An equivalent feature refers to a technical feature that performs substantially the same function in substantially the same way and achieves substantially the same result as the feature recited in a patent claim. Moreover, an equivalent feature must be one that can easily be conceived by a person skilled in the art without inventive skills.

While acknowledging the continued vitality of the doctrine of equivalents, the SPC cautioned against mechanical application of the doctrine, especially to situations where it should not be applied. For example, the doctrine of equivalents cannot be applied to cover prior art. Additionally, subject matter surrendered during prosecution or invalidation cannot be recaptured by the doctrine of equivalents.

As shown above, the Chinese infringement analysis is similar to the U.S. approach, except that in the U.S. an equivalent need not be obvious.

Prior Art Defense
The third amendment to the Chinese Patent Law in 2009 codified the prior art defense. But it was not clear from the amendment whether an accused infringer must practice exactly what is in the prior art. The Opinion confirmed that practicing prior art is a defense to claims of both literal infringement and equivalent infringement. According to the Opinion, the prior art defense can be established by showing that an accused product or process is identical to prior art or constitutes an obvious variation of prior art. A single prior art reference can be combined with common knowledge to prove an obvious variation. The combination, however, must be obvious. As to the scope of prior art, the Opinion clarified that a conflict application (ie an application filed earlier but published later) also constitutes prior art for the prior art defense purposes.

The Opinion is silent on whether two or more prior art references can be used to raise the prior art defense. In a prior decision issued in December 2009, the SPC ruled that two prior art references could be combined to establish the prior art defense. Generally speaking, there should be a primary reference. A secondary reference can be combined with the primary reference. The combination must be obvious to a person of ordinary skill in the art. In other words, the missing technical features from the primary reference can be obtained by a person of ordinary skill in the art, without inventive labor.

The Opinion does not seem to conflict with the prior SPC decision. The Opinion and the SPC decision delineate the means to establish the prior art defense: identity to prior art must be shown by a single prior art reference. An obvious variation to prior art can be proven by a primary reference, combined with a secondary reference or common knowledge, so long as the combination is obvious. The SPC did not prohibit the use of multiple references; but using multiple references, by its nature, may indicate the weakness of the defense.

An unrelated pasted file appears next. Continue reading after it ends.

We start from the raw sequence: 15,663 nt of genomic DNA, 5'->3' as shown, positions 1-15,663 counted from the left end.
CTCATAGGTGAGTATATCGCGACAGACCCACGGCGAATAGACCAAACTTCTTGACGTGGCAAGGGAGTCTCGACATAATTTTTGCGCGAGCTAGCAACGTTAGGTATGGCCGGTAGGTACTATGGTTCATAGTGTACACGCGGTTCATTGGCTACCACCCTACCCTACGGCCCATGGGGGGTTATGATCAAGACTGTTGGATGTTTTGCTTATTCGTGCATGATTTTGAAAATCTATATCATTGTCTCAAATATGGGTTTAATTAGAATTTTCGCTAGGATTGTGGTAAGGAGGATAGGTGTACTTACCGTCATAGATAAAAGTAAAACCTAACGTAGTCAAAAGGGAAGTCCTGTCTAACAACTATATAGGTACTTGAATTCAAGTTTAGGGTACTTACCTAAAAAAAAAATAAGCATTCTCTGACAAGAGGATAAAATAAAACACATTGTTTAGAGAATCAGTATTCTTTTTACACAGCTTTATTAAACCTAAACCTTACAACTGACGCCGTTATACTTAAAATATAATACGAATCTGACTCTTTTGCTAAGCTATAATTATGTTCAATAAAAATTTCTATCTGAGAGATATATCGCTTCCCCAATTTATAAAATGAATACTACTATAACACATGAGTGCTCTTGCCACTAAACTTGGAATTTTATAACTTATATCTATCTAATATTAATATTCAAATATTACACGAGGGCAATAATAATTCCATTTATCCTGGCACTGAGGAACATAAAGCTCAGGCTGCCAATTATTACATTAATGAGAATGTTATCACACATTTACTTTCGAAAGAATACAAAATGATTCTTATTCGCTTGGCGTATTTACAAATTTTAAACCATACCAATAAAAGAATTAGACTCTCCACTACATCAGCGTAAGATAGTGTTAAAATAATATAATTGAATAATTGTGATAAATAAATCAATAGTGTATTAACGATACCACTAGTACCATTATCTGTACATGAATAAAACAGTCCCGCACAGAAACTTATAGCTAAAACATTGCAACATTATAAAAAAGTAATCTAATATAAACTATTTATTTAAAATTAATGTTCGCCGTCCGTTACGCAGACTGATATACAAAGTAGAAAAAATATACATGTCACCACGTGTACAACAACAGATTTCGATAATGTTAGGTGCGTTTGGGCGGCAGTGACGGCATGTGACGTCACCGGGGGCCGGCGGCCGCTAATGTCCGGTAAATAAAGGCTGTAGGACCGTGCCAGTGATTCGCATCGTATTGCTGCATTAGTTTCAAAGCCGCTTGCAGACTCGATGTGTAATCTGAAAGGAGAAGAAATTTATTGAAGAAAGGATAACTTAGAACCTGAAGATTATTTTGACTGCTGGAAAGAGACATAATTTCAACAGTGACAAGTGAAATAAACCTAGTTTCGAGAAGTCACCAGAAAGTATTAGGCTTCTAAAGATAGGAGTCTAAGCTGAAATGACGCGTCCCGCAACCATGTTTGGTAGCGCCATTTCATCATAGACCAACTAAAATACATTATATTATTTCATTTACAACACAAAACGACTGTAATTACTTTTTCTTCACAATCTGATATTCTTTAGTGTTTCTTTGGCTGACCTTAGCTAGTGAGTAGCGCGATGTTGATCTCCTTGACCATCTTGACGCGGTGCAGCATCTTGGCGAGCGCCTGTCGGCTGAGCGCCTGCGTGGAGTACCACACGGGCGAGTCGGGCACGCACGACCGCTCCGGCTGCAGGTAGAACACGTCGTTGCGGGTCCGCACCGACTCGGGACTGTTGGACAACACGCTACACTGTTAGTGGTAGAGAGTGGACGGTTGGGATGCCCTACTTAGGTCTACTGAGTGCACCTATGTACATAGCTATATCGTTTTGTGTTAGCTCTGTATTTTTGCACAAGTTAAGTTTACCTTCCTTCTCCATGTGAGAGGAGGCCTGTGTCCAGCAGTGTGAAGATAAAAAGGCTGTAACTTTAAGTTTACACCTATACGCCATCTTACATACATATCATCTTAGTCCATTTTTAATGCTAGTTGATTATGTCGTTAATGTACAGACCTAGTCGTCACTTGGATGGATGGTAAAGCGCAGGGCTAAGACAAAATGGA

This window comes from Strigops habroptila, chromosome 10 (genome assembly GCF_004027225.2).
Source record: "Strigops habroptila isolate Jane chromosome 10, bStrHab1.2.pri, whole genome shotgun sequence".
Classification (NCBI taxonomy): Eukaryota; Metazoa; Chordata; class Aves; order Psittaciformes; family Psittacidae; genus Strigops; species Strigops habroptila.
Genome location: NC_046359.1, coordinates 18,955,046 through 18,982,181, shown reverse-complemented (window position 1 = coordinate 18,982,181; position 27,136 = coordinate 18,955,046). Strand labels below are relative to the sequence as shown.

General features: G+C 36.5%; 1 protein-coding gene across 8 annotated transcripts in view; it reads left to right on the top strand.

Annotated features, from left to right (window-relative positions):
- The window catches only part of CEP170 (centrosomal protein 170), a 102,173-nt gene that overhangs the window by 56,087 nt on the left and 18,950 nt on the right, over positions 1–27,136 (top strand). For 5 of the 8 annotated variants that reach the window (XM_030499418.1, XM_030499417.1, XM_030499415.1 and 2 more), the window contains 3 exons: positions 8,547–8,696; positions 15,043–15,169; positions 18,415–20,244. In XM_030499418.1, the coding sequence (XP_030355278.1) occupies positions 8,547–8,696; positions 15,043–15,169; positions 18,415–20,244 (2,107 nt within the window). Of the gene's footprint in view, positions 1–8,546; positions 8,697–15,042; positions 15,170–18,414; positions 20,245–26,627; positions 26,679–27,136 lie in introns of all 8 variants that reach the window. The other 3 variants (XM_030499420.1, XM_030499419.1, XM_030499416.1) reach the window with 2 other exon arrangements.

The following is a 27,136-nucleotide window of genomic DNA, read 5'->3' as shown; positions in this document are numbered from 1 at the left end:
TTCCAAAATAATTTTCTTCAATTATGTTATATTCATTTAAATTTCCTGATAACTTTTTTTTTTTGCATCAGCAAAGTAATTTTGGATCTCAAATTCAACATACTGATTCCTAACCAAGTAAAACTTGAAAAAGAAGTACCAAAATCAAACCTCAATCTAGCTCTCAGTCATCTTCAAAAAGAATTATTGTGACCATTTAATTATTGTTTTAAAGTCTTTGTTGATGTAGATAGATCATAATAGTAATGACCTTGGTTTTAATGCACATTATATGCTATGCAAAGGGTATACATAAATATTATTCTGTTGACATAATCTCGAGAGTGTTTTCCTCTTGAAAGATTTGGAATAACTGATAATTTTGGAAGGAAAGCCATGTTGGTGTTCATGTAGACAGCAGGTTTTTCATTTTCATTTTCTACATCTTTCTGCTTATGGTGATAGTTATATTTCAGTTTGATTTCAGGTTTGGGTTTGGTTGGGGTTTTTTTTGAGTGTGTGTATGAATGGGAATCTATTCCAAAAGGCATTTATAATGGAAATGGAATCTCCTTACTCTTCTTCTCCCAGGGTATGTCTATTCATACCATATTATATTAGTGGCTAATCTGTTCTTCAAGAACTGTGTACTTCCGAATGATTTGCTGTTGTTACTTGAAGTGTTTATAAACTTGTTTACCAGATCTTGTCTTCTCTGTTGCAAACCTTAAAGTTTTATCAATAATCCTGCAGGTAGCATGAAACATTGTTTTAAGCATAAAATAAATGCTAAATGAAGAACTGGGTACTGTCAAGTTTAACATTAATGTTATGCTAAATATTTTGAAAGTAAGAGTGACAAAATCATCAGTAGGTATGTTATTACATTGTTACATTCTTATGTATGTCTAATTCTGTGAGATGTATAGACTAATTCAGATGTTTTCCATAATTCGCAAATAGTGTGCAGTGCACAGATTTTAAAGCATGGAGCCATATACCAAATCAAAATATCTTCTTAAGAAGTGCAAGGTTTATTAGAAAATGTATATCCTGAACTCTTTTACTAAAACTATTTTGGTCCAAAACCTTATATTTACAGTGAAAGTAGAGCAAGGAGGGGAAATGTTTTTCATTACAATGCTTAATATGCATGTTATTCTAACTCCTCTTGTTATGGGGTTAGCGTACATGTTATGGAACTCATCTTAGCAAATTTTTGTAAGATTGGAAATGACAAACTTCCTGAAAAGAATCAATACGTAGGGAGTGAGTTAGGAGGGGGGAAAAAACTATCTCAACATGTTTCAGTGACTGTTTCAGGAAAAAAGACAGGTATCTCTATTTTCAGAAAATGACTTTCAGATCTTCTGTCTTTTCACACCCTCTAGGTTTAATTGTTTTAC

Patent Abuse
The concept of “patent abuse” was proposed but not adopted in the third amendment to the Chinese patent law in 2009. Nevertheless, the SPC introduced such a concept in the Opinion to rein in abusive patent enforcement. While the SPC did not define “patent abuse,” it singled out malicious assertion of invalid patents as a form of patent abuse that is actionable as unfair competition. Malicious assertion of invalid patents is defined as sending of warning letters or filing of infringement suits on patents that the patent owner knows to belong to prior art. In such a case, the patent owner is liable for damages suffered by the victims due to such assertion.

The Opinion is silent on what constitutes “knowledge” and “belong to prior art.” Presumably, it should suffice if evidence proves that the patent owner knows or is in possession of a novelty-destroying prior art reference.

The introduction of “patent abuse” is a healthy step toward a strong patent system. With the potential liability for asserting invalid patents, the value of seeking “junk patents” has been severely limited. Previously, there was no penalty for asserting patents known to be invalid. As such, numerous utility model patents were filed on what is already in prior art. Utility model patents are not substantively examined but can be enforced almost like invention patents (which are substantively examined). Sometimes, these utility model patents were used as harassment tools. Even some invention patents were used for that purpose. From now on, patent owners should be reluctant to assert patents that are clearly invalid. On the other hand, the Opinion enables an accused infringer to file countersuits based on patent abuse. Therefore, it may have opened the floodgate for retaliatory litigation for patent enforcement in China. Therefore, patent owners are well advised to evaluate the validity of their patents before launching attacks on infringers.

Preliminary Injunction
The Chinese patent law authorizes courts to issue injunctions before or during infringement actions. Upon receiving a request for a preliminary injunction, a court must make a ruling within 48 hours if it finds that all procedural requirements have properly been met. Once issued, the injunction immediately is enforceable. The patentee, if it has not done so already, then must initiate an infringement action in the courts within 15 days of issuance of the injunction, or the injunction automatically will be lifted.